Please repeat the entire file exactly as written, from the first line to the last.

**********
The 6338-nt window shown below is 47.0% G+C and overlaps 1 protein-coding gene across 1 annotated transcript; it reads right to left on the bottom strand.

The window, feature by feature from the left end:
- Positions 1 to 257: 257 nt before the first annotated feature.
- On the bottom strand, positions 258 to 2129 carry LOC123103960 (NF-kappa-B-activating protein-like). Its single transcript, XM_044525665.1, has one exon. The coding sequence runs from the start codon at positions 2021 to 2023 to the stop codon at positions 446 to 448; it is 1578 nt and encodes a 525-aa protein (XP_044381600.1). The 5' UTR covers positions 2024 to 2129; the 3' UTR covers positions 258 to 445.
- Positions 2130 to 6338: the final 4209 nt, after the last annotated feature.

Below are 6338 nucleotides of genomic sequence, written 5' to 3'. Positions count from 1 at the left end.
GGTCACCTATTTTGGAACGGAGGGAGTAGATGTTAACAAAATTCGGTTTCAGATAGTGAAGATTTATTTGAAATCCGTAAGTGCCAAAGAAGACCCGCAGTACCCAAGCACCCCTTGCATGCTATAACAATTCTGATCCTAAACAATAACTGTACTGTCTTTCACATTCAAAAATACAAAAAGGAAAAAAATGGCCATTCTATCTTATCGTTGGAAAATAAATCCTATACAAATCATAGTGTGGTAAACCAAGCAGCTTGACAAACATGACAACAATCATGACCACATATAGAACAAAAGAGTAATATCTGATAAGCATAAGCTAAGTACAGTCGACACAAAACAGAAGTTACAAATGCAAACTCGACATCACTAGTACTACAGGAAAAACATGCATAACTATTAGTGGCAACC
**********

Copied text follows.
The 6338-nt window shown below is 47.0% G+C and overlaps 1 protein-coding gene across 1 annotated transcript; it reads right to left on the bottom strand.

The window, feature by feature from the left end:
- Positions 1 to 257: 257 nt before the first annotated feature.
- On the bottom strand, positions 258 to 2129 carry LOC123103960 (NF-kappa-B-activating protein-like). Its single transcript, XM_044525665.1, has one exon. The coding sequence runs from the start codon at positions 2021 to 2023 to the stop codon at positions 446 to 448; it is 1578 nt and encodes a 525-aa protein (XP_044381600.1). The 5' UTR covers positions 2024 to 2129; the 3' UTR covers positions 258 to 445.
- Positions 2130 to 6338: the final 4209 nt, after the last annotated feature.

Below are 6338 nucleotides of genomic sequence, written 5' to 3'. Positions count from 1 at the left end.
GGTCACCTATTTTGGAACGGAGGGAGTAGATGTTAACAAAATTCGGTTTCAGATAGTGAAGATTTATTTGAAATCCGTAAGTGCCAAAGAAGACCCGCAGTACCCAAGCACCCCTTGCATGCTATAACAATTCTGATCCTAAACAATAACTGTACTGTCTTTCACATTCAAAAATACAAAAAGGAAAAAAATGGCCATTCTATCTTATCGTTGGAAAATAAATCCTATACAAATCATAGTGTGGTAAACCAAGCAGCTTGACAAACATGACAACAATCATGACCACATATAGAACAAAAGAGTAATATCTGATAAGCATAAGCTAAGTACAGTCGACACAAAACAGAAGTTACAAATGCAAACTCGACATCACTAGTACTACAGGAAAAACATGCATAACTATTAGTGGCAACC